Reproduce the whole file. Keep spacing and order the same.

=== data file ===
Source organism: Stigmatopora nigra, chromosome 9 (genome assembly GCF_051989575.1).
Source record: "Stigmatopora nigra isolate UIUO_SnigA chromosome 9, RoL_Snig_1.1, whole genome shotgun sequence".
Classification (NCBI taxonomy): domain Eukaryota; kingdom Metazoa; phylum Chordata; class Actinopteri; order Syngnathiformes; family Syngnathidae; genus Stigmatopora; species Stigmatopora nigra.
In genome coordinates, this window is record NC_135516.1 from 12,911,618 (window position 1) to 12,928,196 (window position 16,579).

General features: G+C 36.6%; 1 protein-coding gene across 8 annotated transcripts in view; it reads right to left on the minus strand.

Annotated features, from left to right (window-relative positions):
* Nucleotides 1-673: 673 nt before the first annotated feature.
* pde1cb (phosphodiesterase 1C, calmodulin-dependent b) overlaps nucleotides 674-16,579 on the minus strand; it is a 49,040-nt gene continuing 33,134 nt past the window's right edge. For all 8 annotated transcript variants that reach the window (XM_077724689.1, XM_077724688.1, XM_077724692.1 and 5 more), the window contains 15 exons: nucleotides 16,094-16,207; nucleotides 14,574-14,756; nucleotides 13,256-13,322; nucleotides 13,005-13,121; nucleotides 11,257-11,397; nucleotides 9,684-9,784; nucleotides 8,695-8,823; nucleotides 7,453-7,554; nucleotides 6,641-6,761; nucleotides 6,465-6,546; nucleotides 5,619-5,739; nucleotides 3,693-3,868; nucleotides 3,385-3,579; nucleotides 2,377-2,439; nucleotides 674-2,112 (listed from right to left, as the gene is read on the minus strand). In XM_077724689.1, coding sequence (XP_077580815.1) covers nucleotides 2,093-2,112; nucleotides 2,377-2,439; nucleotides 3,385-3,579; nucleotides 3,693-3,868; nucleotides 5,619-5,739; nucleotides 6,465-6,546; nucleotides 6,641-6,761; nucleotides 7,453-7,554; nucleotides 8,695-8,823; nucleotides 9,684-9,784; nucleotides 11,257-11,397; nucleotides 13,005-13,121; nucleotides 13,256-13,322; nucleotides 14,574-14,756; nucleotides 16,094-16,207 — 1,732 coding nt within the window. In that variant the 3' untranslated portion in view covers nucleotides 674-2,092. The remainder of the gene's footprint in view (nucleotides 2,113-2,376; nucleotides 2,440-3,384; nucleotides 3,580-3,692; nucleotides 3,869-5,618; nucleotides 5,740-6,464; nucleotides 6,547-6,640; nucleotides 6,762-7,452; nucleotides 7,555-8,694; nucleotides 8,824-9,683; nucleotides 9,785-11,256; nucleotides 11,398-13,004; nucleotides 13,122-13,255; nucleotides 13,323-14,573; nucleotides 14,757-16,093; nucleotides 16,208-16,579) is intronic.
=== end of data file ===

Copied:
Source organism: Stigmatopora nigra, chromosome 9 (genome assembly GCF_051989575.1).
Source record: "Stigmatopora nigra isolate UIUO_SnigA chromosome 9, RoL_Snig_1.1, whole genome shotgun sequence".
Classification (NCBI taxonomy): domain Eukaryota; kingdom Metazoa; phylum Chordata; class Actinopteri; order Syngnathiformes; family Syngnathidae; genus Stigmatopora; species Stigmatopora nigra.
In genome coordinates, this window is record NC_135516.1 from 12,911,618 (window position 1) to 12,928,196 (window position 16,579).

General features: G+C 36.6%; 1 protein-coding gene across 8 annotated transcripts in view; it reads right to left on the minus strand.

Annotated features, from left to right (window-relative positions):
* Nucleotides 1-673: 673 nt before the first annotated feature.
* pde1cb (phosphodiesterase 1C, calmodulin-dependent b) overlaps nucleotides 674-16,579 on the minus strand; it is a 49,040-nt gene continuing 33,134 nt past the window's right edge. For all 8 annotated transcript variants that reach the window (XM_077724689.1, XM_077724688.1, XM_077724692.1 and 5 more), the window contains 15 exons: nucleotides 16,094-16,207; nucleotides 14,574-14,756; nucleotides 13,256-13,322; nucleotides 13,005-13,121; nucleotides 11,257-11,397; nucleotides 9,684-9,784; nucleotides 8,695-8,823; nucleotides 7,453-7,554; nucleotides 6,641-6,761; nucleotides 6,465-6,546; nucleotides 5,619-5,739; nucleotides 3,693-3,868; nucleotides 3,385-3,579; nucleotides 2,377-2,439; nucleotides 674-2,112 (listed from right to left, as the gene is read on the minus strand). In XM_077724689.1, coding sequence (XP_077580815.1) covers nucleotides 2,093-2,112; nucleotides 2,377-2,439; nucleotides 3,385-3,579; nucleotides 3,693-3,868; nucleotides 5,619-5,739; nucleotides 6,465-6,546; nucleotides 6,641-6,761; nucleotides 7,453-7,554; nucleotides 8,695-8,823; nucleotides 9,684-9,784; nucleotides 11,257-11,397; nucleotides 13,005-13,121; nucleotides 13,256-13,322; nucleotides 14,574-14,756; nucleotides 16,094-16,207 — 1,732 coding nt within the window. In that variant the 3' untranslated portion in view covers nucleotides 674-2,092. The remainder of the gene's footprint in view (nucleotides 2,113-2,376; nucleotides 2,440-3,384; nucleotides 3,580-3,692; nucleotides 3,869-5,618; nucleotides 5,740-6,464; nucleotides 6,547-6,640; nucleotides 6,762-7,452; nucleotides 7,555-8,694; nucleotides 8,824-9,683; nucleotides 9,785-11,256; nucleotides 11,398-13,004; nucleotides 13,122-13,255; nucleotides 13,323-14,573; nucleotides 14,757-16,093; nucleotides 16,208-16,579) is intronic.